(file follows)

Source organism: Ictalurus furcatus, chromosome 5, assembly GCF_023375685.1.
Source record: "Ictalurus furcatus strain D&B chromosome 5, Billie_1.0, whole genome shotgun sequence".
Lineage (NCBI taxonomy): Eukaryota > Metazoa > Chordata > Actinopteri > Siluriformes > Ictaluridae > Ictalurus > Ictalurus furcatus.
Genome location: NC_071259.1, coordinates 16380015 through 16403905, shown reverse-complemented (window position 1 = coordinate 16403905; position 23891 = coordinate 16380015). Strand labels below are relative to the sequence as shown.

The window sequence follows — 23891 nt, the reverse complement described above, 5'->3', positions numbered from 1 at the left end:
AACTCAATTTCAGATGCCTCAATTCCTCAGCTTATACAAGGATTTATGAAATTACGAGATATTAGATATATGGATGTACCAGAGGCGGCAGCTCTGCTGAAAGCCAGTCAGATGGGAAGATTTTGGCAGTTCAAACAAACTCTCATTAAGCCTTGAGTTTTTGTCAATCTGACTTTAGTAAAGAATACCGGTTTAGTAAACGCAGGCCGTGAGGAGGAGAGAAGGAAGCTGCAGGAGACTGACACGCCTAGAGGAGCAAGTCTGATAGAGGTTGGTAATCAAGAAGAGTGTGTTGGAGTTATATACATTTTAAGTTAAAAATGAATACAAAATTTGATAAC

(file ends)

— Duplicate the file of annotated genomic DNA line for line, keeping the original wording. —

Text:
Source organism: Ictalurus furcatus, chromosome 5, assembly GCF_023375685.1.
Source record: "Ictalurus furcatus strain D&B chromosome 5, Billie_1.0, whole genome shotgun sequence".
Lineage (NCBI taxonomy): Eukaryota > Metazoa > Chordata > Actinopteri > Siluriformes > Ictaluridae > Ictalurus > Ictalurus furcatus.
Genome location: NC_071259.1, coordinates 16380015 through 16403905, shown reverse-complemented (window position 1 = coordinate 16403905; position 23891 = coordinate 16380015). Strand labels below are relative to the sequence as shown.

The window sequence follows — 23891 nt, the reverse complement described above, 5'->3', positions numbered from 1 at the left end:
AACTCAATTTCAGATGCCTCAATTCCTCAGCTTATACAAGGATTTATGAAATTACGAGATATTAGATATATGGATGTACCAGAGGCGGCAGCTCTGCTGAAAGCCAGTCAGATGGGAAGATTTTGGCAGTTCAAACAAACTCTCATTAAGCCTTGAGTTTTTGTCAATCTGACTTTAGTAAAGAATACCGGTTTAGTAAACGCAGGCCGTGAGGAGGAGAGAAGGAAGCTGCAGGAGACTGACACGCCTAGAGGAGCAAGTCTGATAGAGGTTGGTAATCAAGAAGAGTGTGTTGGAGTTATATACATTTTAAGTTAAAAATGAATACAAAATTTGATAAC